Tuesday, October 23, 2018

Trail of Flowers - Planting daffodils

Trail of Flowers volunteers digging out an area 70 feet long, four feet 
wide and six inches deep for the daffodil planting. That's a lot of dirt!
On Saturday, October 20, 2018, under a rain-threatening sky, sixteen volunteers put in a morning of digging and digging and digging at the Marble Farm historic site in order to plant an estimated 900 daffodil bulbs. This was the inaugural effort of a program to turn the Assabet River Rail Trail [www.arrtinc.org] into a Trail of Flowers. In the following week hundreds more daffodils to be planted at various locations along the trail, bringing the total to 1,600 bulbs.

The idea is that each fall, thousands of flowering bulbs will be planted at locations adjacent to the trail, so that in the spring, there will be weeks of flowers. Daffodils were chosen for this site because its location at the north border of Maynard, puts it square where deer would eat any planted tulips. More central to town there will also be tulip planting, and perhaps mixes of smaller bulbs such as snowdrops and crocuses. People who's backyards border the trail will be asked to plant bulbs, flowering annuals and perennials at the back of their properties.

David Mark, founder of Trail of
Flowers, stands next to a daffodil
sculpture he created for the planting
event. It will reappear at flowering
 time. The house foundation is beyond
 the stone wall.
In time, plantings may extend to Acton (and even to the south part of the trail, in Hudson and Marlborough). The trail will become a springtime destination for trail walkers, runners and bicyclists from other towns, perhaps including a stop at one of Maynard's cafes.

A giant daffodil: To spice up the planting event, a giant daffodil sculpture was created from a Christmas tree stand, fence post, six pieces of plywood painted yellow and a plastic flower pot painted orange. The sculpture will put in appearances at future events - in time perhaps to be joined by a giant tulip.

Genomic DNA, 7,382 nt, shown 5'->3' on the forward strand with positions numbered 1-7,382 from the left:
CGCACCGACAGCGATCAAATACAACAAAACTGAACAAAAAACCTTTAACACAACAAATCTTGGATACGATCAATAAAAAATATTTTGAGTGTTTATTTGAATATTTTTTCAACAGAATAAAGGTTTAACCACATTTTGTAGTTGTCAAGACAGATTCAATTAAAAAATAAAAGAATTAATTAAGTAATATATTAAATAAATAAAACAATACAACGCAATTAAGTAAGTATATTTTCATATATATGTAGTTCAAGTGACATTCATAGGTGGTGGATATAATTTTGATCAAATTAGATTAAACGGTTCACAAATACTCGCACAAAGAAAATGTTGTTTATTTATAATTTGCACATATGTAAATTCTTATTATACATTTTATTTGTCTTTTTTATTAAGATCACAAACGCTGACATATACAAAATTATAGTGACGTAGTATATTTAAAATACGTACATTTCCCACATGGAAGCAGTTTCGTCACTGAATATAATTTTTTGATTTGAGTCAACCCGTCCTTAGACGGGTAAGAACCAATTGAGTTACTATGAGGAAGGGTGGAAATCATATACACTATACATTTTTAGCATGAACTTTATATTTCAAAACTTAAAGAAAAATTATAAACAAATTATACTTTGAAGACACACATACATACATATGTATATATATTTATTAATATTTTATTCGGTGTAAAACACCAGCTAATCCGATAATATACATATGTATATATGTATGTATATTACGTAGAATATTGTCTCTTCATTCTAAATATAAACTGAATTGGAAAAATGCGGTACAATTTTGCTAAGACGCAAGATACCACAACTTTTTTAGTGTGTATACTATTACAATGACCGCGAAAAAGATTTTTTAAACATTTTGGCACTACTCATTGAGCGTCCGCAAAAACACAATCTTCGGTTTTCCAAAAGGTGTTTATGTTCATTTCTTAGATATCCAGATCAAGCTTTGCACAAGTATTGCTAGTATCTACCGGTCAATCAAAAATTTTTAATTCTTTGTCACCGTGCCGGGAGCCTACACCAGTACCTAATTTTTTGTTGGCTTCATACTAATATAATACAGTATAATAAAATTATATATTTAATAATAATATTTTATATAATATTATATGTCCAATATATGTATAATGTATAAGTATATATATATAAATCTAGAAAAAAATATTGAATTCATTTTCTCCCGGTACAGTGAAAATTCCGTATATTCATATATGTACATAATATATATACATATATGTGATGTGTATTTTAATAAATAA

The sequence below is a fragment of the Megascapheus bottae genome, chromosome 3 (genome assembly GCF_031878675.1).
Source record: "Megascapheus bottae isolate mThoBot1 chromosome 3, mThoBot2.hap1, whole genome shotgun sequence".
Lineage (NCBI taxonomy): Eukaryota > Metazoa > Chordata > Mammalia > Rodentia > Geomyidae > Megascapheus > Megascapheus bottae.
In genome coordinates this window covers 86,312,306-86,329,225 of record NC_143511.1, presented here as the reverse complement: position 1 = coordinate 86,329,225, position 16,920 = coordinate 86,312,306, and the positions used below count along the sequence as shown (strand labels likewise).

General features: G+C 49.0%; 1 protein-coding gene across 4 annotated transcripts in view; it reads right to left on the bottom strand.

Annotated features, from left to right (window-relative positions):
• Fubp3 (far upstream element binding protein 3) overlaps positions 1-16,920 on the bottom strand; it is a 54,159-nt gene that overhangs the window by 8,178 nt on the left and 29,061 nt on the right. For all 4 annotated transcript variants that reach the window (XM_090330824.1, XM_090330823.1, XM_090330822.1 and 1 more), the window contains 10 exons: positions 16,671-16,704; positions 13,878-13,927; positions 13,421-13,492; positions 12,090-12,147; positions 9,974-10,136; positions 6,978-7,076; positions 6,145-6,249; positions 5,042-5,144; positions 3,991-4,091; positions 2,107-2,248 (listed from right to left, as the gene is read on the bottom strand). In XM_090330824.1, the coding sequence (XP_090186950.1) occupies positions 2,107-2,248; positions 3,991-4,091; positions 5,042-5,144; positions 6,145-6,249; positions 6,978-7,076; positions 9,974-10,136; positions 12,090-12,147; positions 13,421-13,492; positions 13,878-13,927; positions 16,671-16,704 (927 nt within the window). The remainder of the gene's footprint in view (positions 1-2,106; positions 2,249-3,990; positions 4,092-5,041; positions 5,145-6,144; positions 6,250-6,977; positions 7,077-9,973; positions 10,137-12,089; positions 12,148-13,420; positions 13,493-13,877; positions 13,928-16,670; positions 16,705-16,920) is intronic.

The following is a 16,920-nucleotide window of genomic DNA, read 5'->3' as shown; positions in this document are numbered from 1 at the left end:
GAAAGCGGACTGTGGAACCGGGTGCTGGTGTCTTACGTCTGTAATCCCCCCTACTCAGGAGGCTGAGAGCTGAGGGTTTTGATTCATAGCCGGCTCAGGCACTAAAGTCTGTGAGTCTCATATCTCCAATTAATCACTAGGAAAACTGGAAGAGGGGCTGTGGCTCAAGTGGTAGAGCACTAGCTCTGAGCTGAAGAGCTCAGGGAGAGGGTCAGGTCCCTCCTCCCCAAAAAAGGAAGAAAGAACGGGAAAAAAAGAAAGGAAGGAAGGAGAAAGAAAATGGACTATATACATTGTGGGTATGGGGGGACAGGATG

Marble Farm: For those who are not familiar with the recently completed section of the Assabet River Rail Trail that crosses Maynard and extends north into Acton, it passes a location across Route 27 from Christmas Motors that was settled by the Marble family circa 1705. There is a plaque at the site with description and photos. Briefly, the family lived at the site, in the same house, for more than 200 years (the house burned in 1924). What remains is impressive stone walls and the stone foundation of the house. The latter is too overgrown at the moment to get more than a glimpse of, but if the entire site was cleared, made safe, and maintained, it could become an addition to Maynard's 'pocket parks,' joining Carbone and Tobin Parks as small greenspace gems.     

Group photo before the digging started. Click on photos
to enlarge. Before this project started the grassy area
where people are standing was overgrown with Oriental
bittersweet, blackberry and sumac. 
Spring Flower Walk: Flowers are expected to be blooming from late March into early May. In April there will be an organized flower-viewing rail trail walk from downtown Maynard to the site. The walk will pass by the intersection of Summer, Maple and Brooks Streets, which includes Maplebrook Park, a garden maintained by Maynard Community Gardeners dating back to 1995. 

The launch of this project was made possible by generous donations from Maynard Community Gardeners and the Assabet River Rail Trail organization. The Town of Maynard approved this use of the Marble Farm site, which is town-owned land. Thanks to all who made this possible. Think spring!

Mysterious iron ring, now painted orange

Archeological finds: While digging out the bulb bed were limited to a few glass fragments, a few colonial or post-colonial pottery shards and one half-pint, clear-glass bottle with seams down both sides (meaning machine-made rather than blown), with no brand or maker marks in the glass. Anchored into the ground in the middle of the flat area now planted with grass is this mysterious iron ring, which is about four inches across. Previous finds from the foundation include beer bottles and a horse shoe. Non-archeological finds include Bud Lite beer cans and nips bottles. Bricks from the two collapsed chimneys, remnants of the 1924 fire that destroyed the house, were used to create the base of the bricked path that now connects the Rail Trail to the historical site lawn where the daffodils were planted. (Bricks from a chimney teardown elsewhere were used for the surface of that path.)

Progress: As of 10/27, 1300 planted, 700 to go. Numbers not always in accord in this and the volunteers needed columns because original order was for 2,000 daffodils, shipper sent 1,600 in time for planting on 10/20 and the rest were cancelled. But then the shipper sent the remaining 400. Not charged for and not required to return. Hence, 2,000. More holes to dig. 

As of 11/17, about 1,950 planted, remaining 150 discarded. Turns out the supplier over-fills the bags, so '100' is often 110-120 bulbs per bag. Subtracting discards (damaged or fungus-rotted), so best estimate for received total was 2,100. Locations: Marble Farm site, behind Cumberland Farms gas station, intersection of Summer, Maple and Brooks streets, and a few surprise spots. 

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